Today the majority of the citizens look upon government as an agency dispensing benefits. The wage earners and the farmers expect to receive from the treasury more than they contribute to its revenues. The state is in their eyes a spender, not a taker. These popular tenets were rationalized and elevated to the rank of a quasi-economic doctrine by Lord Keynes and his disciples. Spending and unbalanced budgets are merely synonyms for capital consumption.

 

(emphasis added)

 

Conclusion:

In reality, these spending programs are simply slightly more elaborate and sophisticated versions of Keynesian ditch digging. They make precisely as much sense. If European politicians really want to help to spur economic growth, they must bid adieu to the notion that economies can be “jump-started” by spending on undertakings that are mainly characterized by their inability to produce a return. What is instead needed is a repeal of the ubiquitous red tape hampering entrepreneurs, lower taxes and less government involvement in the market economy.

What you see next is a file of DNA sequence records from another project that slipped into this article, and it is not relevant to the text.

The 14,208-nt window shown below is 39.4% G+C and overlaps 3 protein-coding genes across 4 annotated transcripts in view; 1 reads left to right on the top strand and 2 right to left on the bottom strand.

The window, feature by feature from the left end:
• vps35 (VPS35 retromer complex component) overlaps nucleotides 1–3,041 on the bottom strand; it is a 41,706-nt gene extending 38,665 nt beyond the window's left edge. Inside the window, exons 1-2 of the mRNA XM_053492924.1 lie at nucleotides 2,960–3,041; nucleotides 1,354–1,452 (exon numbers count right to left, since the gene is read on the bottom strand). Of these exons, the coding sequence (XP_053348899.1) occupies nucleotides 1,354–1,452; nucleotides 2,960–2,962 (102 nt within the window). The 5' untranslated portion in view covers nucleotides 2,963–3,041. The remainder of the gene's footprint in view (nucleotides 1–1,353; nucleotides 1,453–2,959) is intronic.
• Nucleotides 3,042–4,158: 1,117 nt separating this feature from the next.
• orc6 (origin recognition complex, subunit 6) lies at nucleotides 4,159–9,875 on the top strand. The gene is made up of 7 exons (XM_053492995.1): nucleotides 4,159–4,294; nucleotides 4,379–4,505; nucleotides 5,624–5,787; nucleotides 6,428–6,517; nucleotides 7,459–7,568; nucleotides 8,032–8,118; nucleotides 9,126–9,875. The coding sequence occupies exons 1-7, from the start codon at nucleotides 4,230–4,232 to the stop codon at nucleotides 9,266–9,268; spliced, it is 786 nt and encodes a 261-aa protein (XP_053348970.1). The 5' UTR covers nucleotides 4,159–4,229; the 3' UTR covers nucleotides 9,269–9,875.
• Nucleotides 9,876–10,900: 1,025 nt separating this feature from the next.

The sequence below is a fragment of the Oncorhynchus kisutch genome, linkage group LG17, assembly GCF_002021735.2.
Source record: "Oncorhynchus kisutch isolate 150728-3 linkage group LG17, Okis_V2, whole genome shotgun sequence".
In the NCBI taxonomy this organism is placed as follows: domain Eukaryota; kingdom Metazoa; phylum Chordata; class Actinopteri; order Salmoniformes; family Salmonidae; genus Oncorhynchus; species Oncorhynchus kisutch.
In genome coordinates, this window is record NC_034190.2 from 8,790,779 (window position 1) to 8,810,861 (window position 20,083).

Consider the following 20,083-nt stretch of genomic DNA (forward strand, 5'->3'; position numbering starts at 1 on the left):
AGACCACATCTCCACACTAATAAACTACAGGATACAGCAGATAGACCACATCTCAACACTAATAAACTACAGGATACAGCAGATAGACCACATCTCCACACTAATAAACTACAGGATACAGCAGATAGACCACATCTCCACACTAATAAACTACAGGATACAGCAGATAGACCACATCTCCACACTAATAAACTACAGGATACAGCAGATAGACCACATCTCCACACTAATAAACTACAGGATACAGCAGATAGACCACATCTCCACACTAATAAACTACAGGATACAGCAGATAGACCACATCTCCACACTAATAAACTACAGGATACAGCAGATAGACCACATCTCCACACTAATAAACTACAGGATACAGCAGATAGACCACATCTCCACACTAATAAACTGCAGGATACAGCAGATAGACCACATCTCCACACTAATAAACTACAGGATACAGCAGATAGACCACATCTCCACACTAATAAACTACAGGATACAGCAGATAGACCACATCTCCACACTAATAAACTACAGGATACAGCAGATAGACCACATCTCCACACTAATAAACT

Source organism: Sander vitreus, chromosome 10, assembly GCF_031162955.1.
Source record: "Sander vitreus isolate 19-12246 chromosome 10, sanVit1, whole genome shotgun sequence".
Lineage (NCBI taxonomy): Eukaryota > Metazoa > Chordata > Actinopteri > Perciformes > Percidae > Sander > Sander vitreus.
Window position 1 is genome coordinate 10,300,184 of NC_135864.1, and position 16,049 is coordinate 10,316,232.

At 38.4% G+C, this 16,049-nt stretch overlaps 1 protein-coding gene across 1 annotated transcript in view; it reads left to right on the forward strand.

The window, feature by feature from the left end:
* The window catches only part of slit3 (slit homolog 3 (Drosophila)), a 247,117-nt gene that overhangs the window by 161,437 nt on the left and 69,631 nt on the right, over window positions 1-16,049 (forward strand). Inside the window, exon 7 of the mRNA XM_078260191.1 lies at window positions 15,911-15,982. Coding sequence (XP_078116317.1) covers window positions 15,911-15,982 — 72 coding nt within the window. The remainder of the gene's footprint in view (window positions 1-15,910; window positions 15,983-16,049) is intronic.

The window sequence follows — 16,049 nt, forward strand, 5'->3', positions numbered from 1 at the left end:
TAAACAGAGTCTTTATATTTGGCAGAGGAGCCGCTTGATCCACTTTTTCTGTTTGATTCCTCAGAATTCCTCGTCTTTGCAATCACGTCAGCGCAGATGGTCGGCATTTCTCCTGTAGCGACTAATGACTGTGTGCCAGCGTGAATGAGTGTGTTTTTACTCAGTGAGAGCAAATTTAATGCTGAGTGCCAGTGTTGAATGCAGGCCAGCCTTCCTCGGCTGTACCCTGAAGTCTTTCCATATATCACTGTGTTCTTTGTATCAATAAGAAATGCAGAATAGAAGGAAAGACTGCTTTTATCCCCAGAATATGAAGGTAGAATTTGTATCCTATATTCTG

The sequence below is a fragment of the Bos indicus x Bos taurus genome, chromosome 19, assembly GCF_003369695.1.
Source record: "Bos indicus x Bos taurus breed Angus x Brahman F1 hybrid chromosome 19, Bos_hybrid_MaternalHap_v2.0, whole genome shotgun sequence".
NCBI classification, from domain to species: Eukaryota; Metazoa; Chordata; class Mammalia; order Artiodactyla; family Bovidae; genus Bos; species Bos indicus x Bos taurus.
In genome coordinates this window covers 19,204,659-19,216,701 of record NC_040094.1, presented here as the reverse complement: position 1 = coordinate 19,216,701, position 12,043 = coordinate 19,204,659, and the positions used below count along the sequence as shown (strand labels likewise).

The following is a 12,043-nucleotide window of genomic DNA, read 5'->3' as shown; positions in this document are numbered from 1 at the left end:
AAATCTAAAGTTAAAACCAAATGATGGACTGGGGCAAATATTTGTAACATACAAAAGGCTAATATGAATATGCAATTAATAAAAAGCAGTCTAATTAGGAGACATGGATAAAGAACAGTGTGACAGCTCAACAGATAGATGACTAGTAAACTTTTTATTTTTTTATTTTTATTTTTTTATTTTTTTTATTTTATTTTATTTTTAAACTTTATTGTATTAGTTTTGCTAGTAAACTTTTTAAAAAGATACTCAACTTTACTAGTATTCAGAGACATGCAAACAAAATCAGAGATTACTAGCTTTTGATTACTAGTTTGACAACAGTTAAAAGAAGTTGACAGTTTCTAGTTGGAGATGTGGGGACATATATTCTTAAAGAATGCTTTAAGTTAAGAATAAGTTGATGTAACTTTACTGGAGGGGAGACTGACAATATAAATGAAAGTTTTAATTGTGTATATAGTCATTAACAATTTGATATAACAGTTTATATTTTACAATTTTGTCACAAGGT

Top-down investment decrees are bound to do more harm than good in the end. The urge of local governments in Spain to build a new airport in every two-bit town during the boom has left the landscape dotted with a number of large mute witnesses attesting to this.

 

European Commission President Juncker addresses a news conference at the European Commission headquarters in BrusselsJC Juncker: trying to spend money he doesn’t have on projects that everybody knows already won’t produce a return. It is not exactly the most brilliant plan ever conceived.

(Photo via Reuters)

 

Charts by: Euro-Stat

 

 
 

Emigrate While You Can... Learn More

 
 

 

Dear Readers! We are happy to report that we have reached our turn-of-the-year funding goal and want to extend a special thank you to all of you who have chipped in. We are very grateful for your support! As a general remark, according to usually well informed circles, exercising the donation button in between funding drives is definitely legal and highly appreciated as well.